It is never too early to start planning for your future, even if you are a freshman or sophomore. Whether applying for graduate school, research opportunities, or study abroad, you may be asked for evidence of your leadership and service activities as well as your academic achievement. The decisions you make now will affect your choices later. Start thinking about what excites you and where you would like to be in five years or so. Take time to gain varied experiences on campus, in the community, through internships, or through experiences abroad.
Here are some tips to ensure you get your money's worth out of being a student at a top research university.
- Strive for academic excellence in challenging courses.
- Pursue activities that develop your leadership and communication skills.
- Seek campus and community service experiences, including Service Learning courses.
- Explore undergraduate research.
- Get to know your instructors each semester and develop mentors, and make sure your instructors get to know you!
- Consider studying abroad and learning a foreign language.
While some awards are available for first- and second-year students, most call for serious preparation beginning in your junior year.
The steps you take to get the most out of your education at MU will also make you better prepared to apply for nationally competitive fellowships. See Enhancing Your Education (PDF) for more information.
Visit the MU Fellowships Office
Begin by filling out and submitting the online personal profile sheet. Once your profile sheet has been submitted, contact the office at email@example.com and provide several days and times that you are available to come to the office. You will meet with Tim Parshall, the Director of the Fellowships Office, in the Student Success Center, Room M128 on the Mezzanine floor. Before your appointment, think about what you want to get out of a fellowship program, the duration of the program, and whether or not you want to travel outside of the United States. With this in mind, browse our database of fellowships at Find a Fellowship. Some fellowships require that your application is submitted through our office, while other fellowships require that you submit on your own. In either instance, many students find it helpful to seek guidance from our office regarding the application process, personal statements, and letters of recommendation.
Start the Application
In order to submit the most complete application that accurately represents you, your interests, and your goals, it is important to start the application early. Below are some important links and documents:
Here are some essential tips for conducting your fellowships campaign in a professional manner. You want to work in a manner that promotes success both for the present and the future.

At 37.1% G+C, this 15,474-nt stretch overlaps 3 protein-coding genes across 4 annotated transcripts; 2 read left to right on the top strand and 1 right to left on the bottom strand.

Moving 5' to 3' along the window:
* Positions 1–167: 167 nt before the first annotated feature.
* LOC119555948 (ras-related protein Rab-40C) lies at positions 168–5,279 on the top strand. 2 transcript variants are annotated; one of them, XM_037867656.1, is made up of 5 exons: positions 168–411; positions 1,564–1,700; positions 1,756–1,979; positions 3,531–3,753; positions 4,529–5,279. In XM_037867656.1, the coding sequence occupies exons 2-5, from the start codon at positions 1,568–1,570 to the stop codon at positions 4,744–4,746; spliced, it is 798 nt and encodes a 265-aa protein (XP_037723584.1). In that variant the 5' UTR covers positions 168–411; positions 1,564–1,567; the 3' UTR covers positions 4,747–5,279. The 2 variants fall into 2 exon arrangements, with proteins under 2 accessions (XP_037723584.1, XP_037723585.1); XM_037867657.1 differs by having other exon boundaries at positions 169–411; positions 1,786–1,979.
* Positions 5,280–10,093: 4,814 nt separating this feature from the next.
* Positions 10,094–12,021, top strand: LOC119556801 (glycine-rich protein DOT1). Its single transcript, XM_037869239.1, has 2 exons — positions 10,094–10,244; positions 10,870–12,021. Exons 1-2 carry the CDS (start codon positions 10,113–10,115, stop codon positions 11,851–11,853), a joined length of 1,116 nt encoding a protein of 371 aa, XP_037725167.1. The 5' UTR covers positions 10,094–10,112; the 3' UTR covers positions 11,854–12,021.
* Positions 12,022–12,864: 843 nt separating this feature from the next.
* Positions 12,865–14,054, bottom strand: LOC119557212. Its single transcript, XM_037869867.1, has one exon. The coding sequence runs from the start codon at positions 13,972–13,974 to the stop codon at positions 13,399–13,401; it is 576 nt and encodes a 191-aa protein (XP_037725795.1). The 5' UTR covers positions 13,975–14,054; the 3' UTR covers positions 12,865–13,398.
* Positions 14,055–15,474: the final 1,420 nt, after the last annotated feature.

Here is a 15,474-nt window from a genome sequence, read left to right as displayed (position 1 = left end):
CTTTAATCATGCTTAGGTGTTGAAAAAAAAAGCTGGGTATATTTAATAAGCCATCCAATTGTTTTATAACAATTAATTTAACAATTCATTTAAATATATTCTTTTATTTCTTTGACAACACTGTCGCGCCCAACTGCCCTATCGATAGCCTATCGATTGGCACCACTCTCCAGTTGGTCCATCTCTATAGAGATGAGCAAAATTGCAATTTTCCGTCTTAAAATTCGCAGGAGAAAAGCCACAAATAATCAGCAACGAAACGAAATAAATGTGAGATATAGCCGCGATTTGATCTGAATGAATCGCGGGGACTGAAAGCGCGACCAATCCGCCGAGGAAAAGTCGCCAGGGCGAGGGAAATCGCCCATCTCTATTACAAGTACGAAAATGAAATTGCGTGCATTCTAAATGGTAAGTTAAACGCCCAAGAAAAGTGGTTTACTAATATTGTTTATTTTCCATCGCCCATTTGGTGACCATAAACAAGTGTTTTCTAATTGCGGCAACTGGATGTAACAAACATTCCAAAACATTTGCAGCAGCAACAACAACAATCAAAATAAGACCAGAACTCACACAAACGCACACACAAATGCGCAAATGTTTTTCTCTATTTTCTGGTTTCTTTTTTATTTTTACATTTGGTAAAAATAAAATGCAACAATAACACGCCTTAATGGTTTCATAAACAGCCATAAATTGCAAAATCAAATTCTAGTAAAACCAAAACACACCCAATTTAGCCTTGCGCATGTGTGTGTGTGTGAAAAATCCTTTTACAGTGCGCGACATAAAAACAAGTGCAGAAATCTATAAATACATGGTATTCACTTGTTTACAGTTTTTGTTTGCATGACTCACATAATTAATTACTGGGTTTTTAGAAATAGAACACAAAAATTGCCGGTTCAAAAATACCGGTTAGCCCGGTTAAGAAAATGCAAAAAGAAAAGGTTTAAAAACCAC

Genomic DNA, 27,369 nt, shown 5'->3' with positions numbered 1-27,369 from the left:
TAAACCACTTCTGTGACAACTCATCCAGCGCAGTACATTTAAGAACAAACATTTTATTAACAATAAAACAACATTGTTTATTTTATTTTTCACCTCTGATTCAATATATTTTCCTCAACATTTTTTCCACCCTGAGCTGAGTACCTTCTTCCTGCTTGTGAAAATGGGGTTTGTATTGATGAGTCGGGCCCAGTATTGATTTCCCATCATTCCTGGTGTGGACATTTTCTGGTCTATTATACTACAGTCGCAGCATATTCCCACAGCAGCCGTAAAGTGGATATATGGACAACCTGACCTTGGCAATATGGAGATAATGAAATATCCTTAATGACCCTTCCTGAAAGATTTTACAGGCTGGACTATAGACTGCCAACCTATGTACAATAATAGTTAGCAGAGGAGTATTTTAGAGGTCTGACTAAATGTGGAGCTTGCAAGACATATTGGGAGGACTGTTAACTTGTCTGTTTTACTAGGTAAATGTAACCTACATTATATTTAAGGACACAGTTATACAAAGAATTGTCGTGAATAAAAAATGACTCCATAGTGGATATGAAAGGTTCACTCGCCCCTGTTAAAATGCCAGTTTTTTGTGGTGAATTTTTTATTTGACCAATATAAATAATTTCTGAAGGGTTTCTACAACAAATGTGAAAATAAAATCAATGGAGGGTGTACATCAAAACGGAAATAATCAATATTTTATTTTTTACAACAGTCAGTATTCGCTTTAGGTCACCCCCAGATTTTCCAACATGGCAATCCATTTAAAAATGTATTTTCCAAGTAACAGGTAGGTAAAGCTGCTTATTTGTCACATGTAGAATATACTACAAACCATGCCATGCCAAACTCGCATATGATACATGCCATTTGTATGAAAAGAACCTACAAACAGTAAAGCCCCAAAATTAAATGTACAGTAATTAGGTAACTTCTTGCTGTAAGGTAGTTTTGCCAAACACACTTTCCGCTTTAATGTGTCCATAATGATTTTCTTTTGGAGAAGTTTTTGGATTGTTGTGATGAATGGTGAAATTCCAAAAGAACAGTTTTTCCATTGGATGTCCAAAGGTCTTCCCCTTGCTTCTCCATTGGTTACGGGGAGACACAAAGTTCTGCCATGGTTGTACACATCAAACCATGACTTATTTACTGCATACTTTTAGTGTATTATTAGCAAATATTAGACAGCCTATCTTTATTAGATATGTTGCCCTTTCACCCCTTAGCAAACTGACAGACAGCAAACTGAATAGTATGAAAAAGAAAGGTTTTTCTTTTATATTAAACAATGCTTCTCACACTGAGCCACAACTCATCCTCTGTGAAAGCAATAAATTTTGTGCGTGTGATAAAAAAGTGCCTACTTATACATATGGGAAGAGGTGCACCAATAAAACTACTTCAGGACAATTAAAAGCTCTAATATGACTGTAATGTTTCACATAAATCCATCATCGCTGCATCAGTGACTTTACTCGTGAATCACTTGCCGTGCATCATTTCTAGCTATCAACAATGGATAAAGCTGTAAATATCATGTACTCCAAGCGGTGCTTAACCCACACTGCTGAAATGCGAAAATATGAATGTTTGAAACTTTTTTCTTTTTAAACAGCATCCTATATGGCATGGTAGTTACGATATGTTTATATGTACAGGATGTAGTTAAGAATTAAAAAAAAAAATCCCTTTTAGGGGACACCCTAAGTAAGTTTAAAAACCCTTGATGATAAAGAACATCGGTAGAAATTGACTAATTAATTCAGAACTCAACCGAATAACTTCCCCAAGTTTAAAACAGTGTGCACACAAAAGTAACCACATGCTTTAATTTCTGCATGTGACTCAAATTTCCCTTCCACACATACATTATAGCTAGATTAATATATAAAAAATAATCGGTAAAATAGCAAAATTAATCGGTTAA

The Personal Statement
This short piece of writing is your chance to convey your passion and personality in the application: who you are as a person, why you want to the fellowship and how it will prepare you for a future career path, what distinguishes you from the other applicants, and how you will contribute to the program itself. If you dedicate significant effort and thought into this portion of the application and meet regularly with the Fellowships Office for critiques and suggestions, you will successfully engage fellowship review committees that read through hundreds of applications.
- The Quest of Composing the Personal Statement (PDF) - Advice for writing a personal statement directly from the MU Fellowships Office Director
- The Do's and Don'ts of Personal Essay Writing (PDF) (by A. Scott Henderson, Furman University)
- Writing the Personal Statement (by The Writing Lab, Purdue University)
- Personal Statements and Essays (by Fellowships & Scholarships Office, Worcester Polytechnic Institute)
- The Personal Statement (by University of California-Berkeley)
Letters of Recommendation
Most fellowship programs require that you obtain at least two letters of recommendation, usually from faculty. Before even beginning an application, get to know your faculty. What professors have you visited during office hours and engaged with regularly in class? Who conducts research that interests you? Once you decide on a faculty member to write a letter of recommendation, bring that person your unofficial transcript, a clean draft of your personal statement, resume, and descriptions of the papers and presentations that you completed in his/her class.
- Writing Strong Letters of Recommendation (PDF) - The step-by-step process to formulating and writing a good letter, along with lists of terms that demonstrate performance.
- Letters of Recommendation (by Loyola University Maryland)
Often, major fellowships, such as Fulbright and Truman, require an interview for finalists. Here are some helpful links to prepare for one-on-one or committee interviews:
- Interviewing for National Fellowships (PDF) (by Yale University Office of Fellowship Programs)
- Preparing for Interviews (by Jane Curlin, Willamette College)
- Preparing for Your Fulbright Campus Committee Interview (by Paul Bohlmann, Harvard College)
Here are some important resources and programs available to you on the MU campus. In addition to our office, these other programs provide you with the tools to apply to national and international fellowships as a competative applicant.
- Financial Aid
- Graduate School
- Hire Mizzou Tigers
- Honors College
- International Center
- McNair Scholars Program
- MU Career Center
- MU Serves
- Office of Service Learning
- Student Success Center
- Study Abroad
- Undergraduate Research Office
Whether or not you are awarded a national fellowship, the process will give you experience in the application process. Often students who apply to fellowships also apply to graduate or professional schools. The following document gives advice on when to begin thinking about graduate school and the application process.